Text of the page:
I’ve been wanting to discuss the work of activists and organizations that are tackling street harassment. I won’t name any particular individuals, but have followed a few campaigns making inroads for a few years. While I admire the efforts at bringing awareness to such an important issue, it has always bothered me that the focus misses some key elements because those initiatives are based on the experiences of a small subset of women.
Obviously every woman has her own unique experiences, but as with the greater concerns about “feminism” as a whole ignoring class and race privilege the same case can be made in how even this attempt at addressing negative situations is automatically tailored to fit a more narrow definition of circumstances and appropriate responses. So I was pleased to see the article WHY JUST TELLING MEN “NO” DOESN’T NECESSARILY WORK FOR EVERYBODY — AND CAN EVEN BE DANGEROUS published at xoJane – even as I know this is a publication geared toward particular women in a particular space of the blogosphere.
Continue reading “It’s Time For A Nuanced and Thorough Conversation About “Street Harassment””
I have never seen this portion from his 1962 Los Angeles speech before, because one of the more widely used excerpts is his question about black self-hatred. And while we can follow the timeline of his life and work trajectory (this was pre-fallout with NOI), his words do still ring true. This is why I do so enjoy watching and reading his speeches, because his clarity was unparalleled.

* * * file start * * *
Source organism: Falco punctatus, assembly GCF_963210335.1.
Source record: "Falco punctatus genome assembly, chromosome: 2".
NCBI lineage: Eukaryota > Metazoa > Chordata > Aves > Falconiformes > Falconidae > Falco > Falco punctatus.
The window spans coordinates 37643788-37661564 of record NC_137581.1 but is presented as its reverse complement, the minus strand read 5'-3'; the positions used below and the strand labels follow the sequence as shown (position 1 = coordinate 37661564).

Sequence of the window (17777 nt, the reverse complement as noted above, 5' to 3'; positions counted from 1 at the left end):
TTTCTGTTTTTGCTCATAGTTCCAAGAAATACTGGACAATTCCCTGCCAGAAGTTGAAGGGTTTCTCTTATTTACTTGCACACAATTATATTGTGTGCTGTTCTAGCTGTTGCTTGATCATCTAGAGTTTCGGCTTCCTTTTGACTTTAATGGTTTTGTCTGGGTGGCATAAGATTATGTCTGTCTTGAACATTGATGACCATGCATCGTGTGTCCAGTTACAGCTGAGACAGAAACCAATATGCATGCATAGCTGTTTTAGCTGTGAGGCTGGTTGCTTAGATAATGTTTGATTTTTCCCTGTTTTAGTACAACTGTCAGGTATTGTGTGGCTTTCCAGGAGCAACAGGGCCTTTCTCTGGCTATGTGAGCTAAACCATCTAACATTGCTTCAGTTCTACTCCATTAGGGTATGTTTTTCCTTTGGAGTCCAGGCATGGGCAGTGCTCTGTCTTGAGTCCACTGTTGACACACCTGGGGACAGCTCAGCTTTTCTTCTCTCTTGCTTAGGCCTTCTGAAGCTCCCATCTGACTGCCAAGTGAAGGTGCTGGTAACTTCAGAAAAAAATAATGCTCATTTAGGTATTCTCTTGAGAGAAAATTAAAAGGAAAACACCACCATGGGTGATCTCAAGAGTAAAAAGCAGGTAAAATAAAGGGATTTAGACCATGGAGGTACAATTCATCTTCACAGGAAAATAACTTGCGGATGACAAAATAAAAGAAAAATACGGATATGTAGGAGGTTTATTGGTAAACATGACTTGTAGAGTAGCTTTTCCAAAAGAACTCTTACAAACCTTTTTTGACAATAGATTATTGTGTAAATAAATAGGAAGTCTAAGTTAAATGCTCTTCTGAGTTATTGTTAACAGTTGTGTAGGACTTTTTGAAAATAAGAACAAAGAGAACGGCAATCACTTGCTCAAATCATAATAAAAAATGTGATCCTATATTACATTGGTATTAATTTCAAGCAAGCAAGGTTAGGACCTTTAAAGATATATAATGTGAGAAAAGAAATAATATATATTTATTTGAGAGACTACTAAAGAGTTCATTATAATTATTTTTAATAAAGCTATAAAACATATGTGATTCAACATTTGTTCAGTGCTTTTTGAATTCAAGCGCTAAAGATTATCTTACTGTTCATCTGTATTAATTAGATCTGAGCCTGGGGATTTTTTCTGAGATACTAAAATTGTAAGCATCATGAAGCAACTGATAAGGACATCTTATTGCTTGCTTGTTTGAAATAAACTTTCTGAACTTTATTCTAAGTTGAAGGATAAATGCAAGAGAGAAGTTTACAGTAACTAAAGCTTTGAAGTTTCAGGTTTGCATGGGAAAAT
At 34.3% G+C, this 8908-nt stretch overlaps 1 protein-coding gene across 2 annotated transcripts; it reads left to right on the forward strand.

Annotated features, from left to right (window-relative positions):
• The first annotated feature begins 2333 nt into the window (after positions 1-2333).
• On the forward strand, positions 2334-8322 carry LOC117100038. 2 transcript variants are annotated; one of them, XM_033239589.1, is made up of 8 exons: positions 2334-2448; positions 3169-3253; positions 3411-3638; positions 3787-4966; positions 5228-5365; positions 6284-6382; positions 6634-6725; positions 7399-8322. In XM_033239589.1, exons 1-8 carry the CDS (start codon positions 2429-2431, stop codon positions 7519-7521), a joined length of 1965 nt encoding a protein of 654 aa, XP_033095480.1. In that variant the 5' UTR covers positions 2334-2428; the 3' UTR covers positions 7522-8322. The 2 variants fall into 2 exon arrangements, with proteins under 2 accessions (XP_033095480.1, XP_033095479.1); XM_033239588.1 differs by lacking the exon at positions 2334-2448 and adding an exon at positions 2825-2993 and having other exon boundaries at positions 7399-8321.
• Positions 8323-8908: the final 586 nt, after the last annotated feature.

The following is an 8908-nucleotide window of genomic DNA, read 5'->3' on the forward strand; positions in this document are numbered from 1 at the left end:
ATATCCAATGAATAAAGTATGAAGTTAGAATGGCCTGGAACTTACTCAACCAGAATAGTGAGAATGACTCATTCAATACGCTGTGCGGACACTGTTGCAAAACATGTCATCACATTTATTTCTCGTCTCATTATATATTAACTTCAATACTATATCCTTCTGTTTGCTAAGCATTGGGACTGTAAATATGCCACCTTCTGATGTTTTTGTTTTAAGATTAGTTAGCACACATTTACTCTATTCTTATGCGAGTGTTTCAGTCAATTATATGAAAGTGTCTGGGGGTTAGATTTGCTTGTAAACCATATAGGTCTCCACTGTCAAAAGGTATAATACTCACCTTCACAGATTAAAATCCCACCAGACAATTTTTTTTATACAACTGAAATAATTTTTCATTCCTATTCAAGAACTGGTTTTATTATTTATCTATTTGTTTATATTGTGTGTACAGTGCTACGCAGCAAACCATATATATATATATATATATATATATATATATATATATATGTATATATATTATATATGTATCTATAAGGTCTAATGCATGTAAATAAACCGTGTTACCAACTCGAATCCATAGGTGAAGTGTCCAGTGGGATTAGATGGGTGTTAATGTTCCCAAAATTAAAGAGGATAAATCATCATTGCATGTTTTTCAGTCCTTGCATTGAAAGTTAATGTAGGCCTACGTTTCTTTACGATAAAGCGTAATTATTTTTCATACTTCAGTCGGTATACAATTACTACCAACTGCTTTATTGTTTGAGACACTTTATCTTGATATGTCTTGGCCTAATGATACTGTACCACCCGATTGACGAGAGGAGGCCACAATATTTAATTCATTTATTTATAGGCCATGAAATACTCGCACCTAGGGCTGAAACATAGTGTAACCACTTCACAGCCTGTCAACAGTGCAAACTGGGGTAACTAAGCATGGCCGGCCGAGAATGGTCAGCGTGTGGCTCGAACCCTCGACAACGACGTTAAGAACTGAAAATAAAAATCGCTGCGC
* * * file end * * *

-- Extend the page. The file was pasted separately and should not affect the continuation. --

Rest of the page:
I decided to tack the excerpt on as well. Many people are acting surprised about why certain hair-hiding and perpetual wig-wearing black women educators and comedians have publicly bashed their own blackness and that of other black girls and women by negatively reacting to the natural state of our hair. This isn’t new and it didn’t start with women. This attitude is reinforced by patriarchy and whether it originated around the time enslavement was legal in this country does not excuse it’s wide-use today.
It’s been interesting to distantly watch the “shock and awe” of it all, but I can’t help but think how this seems to be an overreaction to the earlier and continued silence when the ones bashing black girls and women are black males. Today, the main problem is not white dominance, but black disloyalty. The last time I checked, they still have careers supported by many of the ones feeling “outraged”. At least that comedian apologized…but still. I wouldn’t break out the champagne just yet. While there’s been a rallying support for the grade-school child that was so viciously treated by her principal, what about all the other black girls who hear this negativity reinforced in their home and “community” every day?
Who taught you to hate the texture of your hair? Who taught you to hate the color of your skin to such extent that you bleach to get like the white man? Who taught you to hate the shape of your nose and the shape of your lips? Who taught you to hate yourself from the top of your head to the soles of your feet? Who taught you to hate your own kind? Who taught you to hate the race that you belong to so much so that you don’t want to be around each other?
Here’s the FULL speech to watch in its entirety.